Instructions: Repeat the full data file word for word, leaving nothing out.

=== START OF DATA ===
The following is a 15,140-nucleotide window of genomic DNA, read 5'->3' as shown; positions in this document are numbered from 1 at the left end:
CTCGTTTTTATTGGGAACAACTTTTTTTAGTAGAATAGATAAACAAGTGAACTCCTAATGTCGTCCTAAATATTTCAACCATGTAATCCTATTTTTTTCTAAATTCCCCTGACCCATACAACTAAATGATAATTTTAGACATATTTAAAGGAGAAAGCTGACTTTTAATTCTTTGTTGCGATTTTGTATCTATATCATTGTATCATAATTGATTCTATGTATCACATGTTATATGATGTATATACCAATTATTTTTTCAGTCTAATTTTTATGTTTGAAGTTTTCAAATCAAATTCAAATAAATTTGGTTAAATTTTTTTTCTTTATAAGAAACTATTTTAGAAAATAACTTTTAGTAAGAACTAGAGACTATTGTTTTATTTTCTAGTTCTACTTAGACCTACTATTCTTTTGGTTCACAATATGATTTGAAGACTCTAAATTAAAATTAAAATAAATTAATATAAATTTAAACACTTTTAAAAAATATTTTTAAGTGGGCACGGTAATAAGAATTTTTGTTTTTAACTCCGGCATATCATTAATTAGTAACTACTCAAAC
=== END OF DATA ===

The following is a 15,140-nucleotide window of genomic DNA, read 5'->3' as shown; positions in this document are numbered from 1 at the left end:
CTCGTTTTTATTGGGAACAACTTTTTTTAGTAGAATAGATAAACAAGTGAACTCCTAATGTCGTCCTAAATATTTCAACCATGTAATCCTATTTTTTTCTAAATTCCCCTGACCCATACAACTAAATGATAATTTTAGACATATTTAAAGGAGAAAGCTGACTTTTAATTCTTTGTTGCGATTTTGTATCTATATCATTGTATCATAATTGATTCTATGTATCACATGTTATATGATGTATATACCAATTATTTTTTCAGTCTAATTTTTATGTTTGAAGTTTTCAAATCAAATTCAAATAAATTTGGTTAAATTTTTTTTCTTTATAAGAAACTATTTTAGAAAATAACTTTTAGTAAGAACTAGAGACTATTGTTTTATTTTCTAGTTCTACTTAGACCTACTATTCTTTTGGTTCACAATATGATTTGAAGACTCTAAATTAAAATTAAAATAAATTAATATAAATTTAAACACTTTTAAAAAATATTTTTAAGTGGGCACGGTAATAAGAATTTTTGTTTTTAACTCCGGCATATCATTAATTAGTAACTACTCAAAC